Department of Homeland Security Responds to SSA No-Match
In October, we told you that the United States District Court for the Northern District of California granted an injunction against the Department of Homeland Security's (DHS) new "Safe-Harbor Procedures for Employers Who Receive a No-Match Letter" final rule. The injunction was granted, in part, because of a concern that employers would face liability for having "constructive knowledge" that certain employees were not authorized to work following the receipt of a no-match letter.
Late last month, DHS filed a supplemental proposed rule in an attempt to clarify certain aspects of its August 2008 final rule to respond to the district court's injunction. DHS invited public comments on or before April 25, 2008 to the new proposed rule.
The supplemental proposed rule clarifies two aspects of the enjoined final rule. First, the final rule instructs that employers seeking the safe harbor must "promptly" notify affected employees after the employer conducts its internal records check. The supplemental proposed rule states that this obligation would be satisfied if the employer contacts the employee within five business days of completing its internal records review.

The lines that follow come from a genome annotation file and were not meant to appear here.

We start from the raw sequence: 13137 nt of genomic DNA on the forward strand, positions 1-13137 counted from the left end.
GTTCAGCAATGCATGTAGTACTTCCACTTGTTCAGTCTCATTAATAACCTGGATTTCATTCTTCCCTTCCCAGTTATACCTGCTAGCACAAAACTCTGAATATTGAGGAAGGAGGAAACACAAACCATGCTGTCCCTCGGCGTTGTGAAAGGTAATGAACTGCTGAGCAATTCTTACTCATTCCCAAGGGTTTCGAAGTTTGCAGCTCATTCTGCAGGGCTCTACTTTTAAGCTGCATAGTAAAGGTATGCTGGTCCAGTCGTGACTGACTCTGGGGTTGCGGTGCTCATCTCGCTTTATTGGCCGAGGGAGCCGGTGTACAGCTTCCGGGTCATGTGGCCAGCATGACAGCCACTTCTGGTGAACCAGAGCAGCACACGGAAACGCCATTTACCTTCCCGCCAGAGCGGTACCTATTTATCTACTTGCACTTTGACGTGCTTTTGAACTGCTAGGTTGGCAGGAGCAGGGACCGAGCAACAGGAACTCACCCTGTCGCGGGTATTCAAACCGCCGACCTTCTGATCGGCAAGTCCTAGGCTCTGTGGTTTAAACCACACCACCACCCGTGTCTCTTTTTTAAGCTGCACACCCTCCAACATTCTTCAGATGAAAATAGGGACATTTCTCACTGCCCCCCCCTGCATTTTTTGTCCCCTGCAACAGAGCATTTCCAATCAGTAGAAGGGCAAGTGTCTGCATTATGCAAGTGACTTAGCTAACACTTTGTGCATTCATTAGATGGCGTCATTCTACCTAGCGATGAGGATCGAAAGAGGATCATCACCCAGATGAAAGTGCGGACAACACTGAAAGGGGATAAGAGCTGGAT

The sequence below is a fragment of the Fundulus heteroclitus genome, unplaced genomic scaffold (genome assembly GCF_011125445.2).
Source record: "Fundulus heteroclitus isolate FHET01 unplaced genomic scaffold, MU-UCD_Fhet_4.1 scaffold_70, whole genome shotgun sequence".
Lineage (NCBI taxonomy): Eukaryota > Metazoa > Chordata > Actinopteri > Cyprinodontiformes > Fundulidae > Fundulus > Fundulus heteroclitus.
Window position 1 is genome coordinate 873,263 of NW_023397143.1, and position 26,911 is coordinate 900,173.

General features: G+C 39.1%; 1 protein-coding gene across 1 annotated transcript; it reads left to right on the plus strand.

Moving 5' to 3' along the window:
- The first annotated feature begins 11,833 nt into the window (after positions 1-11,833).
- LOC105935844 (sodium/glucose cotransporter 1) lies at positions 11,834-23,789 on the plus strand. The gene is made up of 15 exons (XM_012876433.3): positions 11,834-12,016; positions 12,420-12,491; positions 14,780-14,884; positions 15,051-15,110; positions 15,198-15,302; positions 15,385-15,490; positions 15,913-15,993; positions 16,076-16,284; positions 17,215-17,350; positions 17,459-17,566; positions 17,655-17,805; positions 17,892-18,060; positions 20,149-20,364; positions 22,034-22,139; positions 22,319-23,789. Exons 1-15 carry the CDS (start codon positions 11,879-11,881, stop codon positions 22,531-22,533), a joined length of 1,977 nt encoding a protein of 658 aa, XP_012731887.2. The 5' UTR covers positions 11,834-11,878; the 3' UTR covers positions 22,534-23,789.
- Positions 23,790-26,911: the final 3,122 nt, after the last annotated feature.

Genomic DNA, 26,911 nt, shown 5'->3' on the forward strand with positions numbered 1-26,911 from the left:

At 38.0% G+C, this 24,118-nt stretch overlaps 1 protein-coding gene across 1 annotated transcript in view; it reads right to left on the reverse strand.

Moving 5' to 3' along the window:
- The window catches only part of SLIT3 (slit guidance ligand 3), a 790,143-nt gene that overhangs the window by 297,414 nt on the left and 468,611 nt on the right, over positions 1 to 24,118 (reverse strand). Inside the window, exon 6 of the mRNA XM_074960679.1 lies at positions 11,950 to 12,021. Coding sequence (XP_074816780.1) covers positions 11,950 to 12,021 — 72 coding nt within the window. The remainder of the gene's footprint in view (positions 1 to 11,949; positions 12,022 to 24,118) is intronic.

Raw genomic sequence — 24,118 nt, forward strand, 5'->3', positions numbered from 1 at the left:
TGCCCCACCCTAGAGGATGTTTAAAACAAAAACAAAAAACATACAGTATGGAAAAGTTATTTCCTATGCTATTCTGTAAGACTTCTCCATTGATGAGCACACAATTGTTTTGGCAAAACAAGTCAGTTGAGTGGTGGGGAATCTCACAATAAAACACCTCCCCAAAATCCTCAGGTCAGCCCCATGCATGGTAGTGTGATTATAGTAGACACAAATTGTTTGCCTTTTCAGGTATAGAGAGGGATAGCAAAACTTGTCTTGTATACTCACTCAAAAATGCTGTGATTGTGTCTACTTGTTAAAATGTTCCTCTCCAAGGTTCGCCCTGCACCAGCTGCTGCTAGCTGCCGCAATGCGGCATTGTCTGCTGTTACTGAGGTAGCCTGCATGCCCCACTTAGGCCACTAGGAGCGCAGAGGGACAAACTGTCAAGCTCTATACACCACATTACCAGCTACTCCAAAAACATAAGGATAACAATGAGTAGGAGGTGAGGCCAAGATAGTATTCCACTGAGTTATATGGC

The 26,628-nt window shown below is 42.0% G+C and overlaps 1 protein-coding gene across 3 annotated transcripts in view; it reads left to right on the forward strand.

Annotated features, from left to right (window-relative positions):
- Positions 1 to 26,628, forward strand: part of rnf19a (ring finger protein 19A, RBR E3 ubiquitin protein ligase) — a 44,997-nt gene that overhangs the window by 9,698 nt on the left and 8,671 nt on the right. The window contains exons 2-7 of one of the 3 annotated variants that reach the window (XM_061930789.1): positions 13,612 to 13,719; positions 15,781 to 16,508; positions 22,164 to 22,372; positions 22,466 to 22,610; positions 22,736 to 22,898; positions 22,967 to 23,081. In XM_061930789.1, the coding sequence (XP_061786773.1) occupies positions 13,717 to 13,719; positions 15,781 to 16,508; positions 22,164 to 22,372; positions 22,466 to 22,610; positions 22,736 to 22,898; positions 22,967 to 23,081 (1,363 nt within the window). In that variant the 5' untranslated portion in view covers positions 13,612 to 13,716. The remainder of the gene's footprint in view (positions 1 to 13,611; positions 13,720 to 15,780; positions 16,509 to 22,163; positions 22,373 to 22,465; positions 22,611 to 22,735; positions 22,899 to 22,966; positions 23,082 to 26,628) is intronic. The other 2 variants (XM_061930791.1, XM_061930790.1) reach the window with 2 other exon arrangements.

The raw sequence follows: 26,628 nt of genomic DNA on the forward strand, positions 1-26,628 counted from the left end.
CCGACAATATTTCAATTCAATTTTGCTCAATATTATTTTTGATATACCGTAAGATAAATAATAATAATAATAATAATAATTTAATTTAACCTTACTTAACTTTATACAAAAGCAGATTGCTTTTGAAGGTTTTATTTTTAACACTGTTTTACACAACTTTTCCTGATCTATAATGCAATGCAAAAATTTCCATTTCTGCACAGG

Second, the supplemental proposed rule clarifies that employers will not be found liable on a constructive knowledge theory for failing to conduct due diligence in response to the appearance of an employee hired before the enactment of the 1986 Immigration Reform and Control Act ("IRCA") in a no-match letter. Workers falling within the IRCA's grandfather clause would not be covered by the SSA no-match letter final rule.
For more information on the supplemental proposed rule, and for instructions on submitting a comment, please visit http://www.dhs.gov/xlibrary/assets/press_nomatch-snprm.pdf.